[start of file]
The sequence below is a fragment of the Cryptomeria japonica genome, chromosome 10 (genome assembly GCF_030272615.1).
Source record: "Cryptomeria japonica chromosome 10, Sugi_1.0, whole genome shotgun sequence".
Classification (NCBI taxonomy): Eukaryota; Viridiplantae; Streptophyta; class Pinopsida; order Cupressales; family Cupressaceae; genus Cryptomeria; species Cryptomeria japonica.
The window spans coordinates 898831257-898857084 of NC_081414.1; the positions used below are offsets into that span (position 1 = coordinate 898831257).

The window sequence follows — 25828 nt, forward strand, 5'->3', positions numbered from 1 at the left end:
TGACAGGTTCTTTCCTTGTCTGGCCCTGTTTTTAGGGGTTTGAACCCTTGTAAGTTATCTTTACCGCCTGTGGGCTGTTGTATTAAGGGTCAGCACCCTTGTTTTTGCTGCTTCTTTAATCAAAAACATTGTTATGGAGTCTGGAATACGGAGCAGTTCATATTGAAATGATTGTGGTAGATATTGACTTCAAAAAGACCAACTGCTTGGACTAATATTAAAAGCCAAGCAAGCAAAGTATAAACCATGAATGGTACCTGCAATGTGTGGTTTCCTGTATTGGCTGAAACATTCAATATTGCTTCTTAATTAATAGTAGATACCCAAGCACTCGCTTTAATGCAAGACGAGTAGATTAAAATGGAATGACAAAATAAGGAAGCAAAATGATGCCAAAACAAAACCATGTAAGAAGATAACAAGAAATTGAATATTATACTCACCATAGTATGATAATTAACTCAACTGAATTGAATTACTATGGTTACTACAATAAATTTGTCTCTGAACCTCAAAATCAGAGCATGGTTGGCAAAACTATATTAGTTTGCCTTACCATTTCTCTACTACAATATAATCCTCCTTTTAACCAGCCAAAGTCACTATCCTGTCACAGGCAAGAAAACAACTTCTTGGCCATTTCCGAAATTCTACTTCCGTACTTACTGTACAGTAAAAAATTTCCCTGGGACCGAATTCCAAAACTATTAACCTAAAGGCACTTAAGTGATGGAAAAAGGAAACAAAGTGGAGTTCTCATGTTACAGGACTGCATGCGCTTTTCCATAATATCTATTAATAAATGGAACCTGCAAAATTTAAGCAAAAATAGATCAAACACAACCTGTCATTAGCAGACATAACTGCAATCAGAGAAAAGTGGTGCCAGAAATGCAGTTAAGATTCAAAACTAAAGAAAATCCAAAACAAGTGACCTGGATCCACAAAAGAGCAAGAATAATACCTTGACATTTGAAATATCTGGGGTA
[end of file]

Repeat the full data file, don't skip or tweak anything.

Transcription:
The sequence below is a fragment of the Cryptomeria japonica genome, chromosome 10 (genome assembly GCF_030272615.1).
Source record: "Cryptomeria japonica chromosome 10, Sugi_1.0, whole genome shotgun sequence".
Classification (NCBI taxonomy): Eukaryota; Viridiplantae; Streptophyta; class Pinopsida; order Cupressales; family Cupressaceae; genus Cryptomeria; species Cryptomeria japonica.
The window spans coordinates 898831257-898857084 of NC_081414.1; the positions used below are offsets into that span (position 1 = coordinate 898831257).

The window sequence follows — 25828 nt, forward strand, 5'->3', positions numbered from 1 at the left end:
TGACAGGTTCTTTCCTTGTCTGGCCCTGTTTTTAGGGGTTTGAACCCTTGTAAGTTATCTTTACCGCCTGTGGGCTGTTGTATTAAGGGTCAGCACCCTTGTTTTTGCTGCTTCTTTAATCAAAAACATTGTTATGGAGTCTGGAATACGGAGCAGTTCATATTGAAATGATTGTGGTAGATATTGACTTCAAAAAGACCAACTGCTTGGACTAATATTAAAAGCCAAGCAAGCAAAGTATAAACCATGAATGGTACCTGCAATGTGTGGTTTCCTGTATTGGCTGAAACATTCAATATTGCTTCTTAATTAATAGTAGATACCCAAGCACTCGCTTTAATGCAAGACGAGTAGATTAAAATGGAATGACAAAATAAGGAAGCAAAATGATGCCAAAACAAAACCATGTAAGAAGATAACAAGAAATTGAATATTATACTCACCATAGTATGATAATTAACTCAACTGAATTGAATTACTATGGTTACTACAATAAATTTGTCTCTGAACCTCAAAATCAGAGCATGGTTGGCAAAACTATATTAGTTTGCCTTACCATTTCTCTACTACAATATAATCCTCCTTTTAACCAGCCAAAGTCACTATCCTGTCACAGGCAAGAAAACAACTTCTTGGCCATTTCCGAAATTCTACTTCCGTACTTACTGTACAGTAAAAAATTTCCCTGGGACCGAATTCCAAAACTATTAACCTAAAGGCACTTAAGTGATGGAAAAAGGAAACAAAGTGGAGTTCTCATGTTACAGGACTGCATGCGCTTTTCCATAATATCTATTAATAAATGGAACCTGCAAAATTTAAGCAAAAATAGATCAAACACAACCTGTCATTAGCAGACATAACTGCAATCAGAGAAAAGTGGTGCCAGAAATGCAGTTAAGATTCAAAACTAAAGAAAATCCAAAACAAGTGACCTGGATCCACAAAAGAGCAAGAATAATACCTTGACATTTGAAATATCTGGGGTA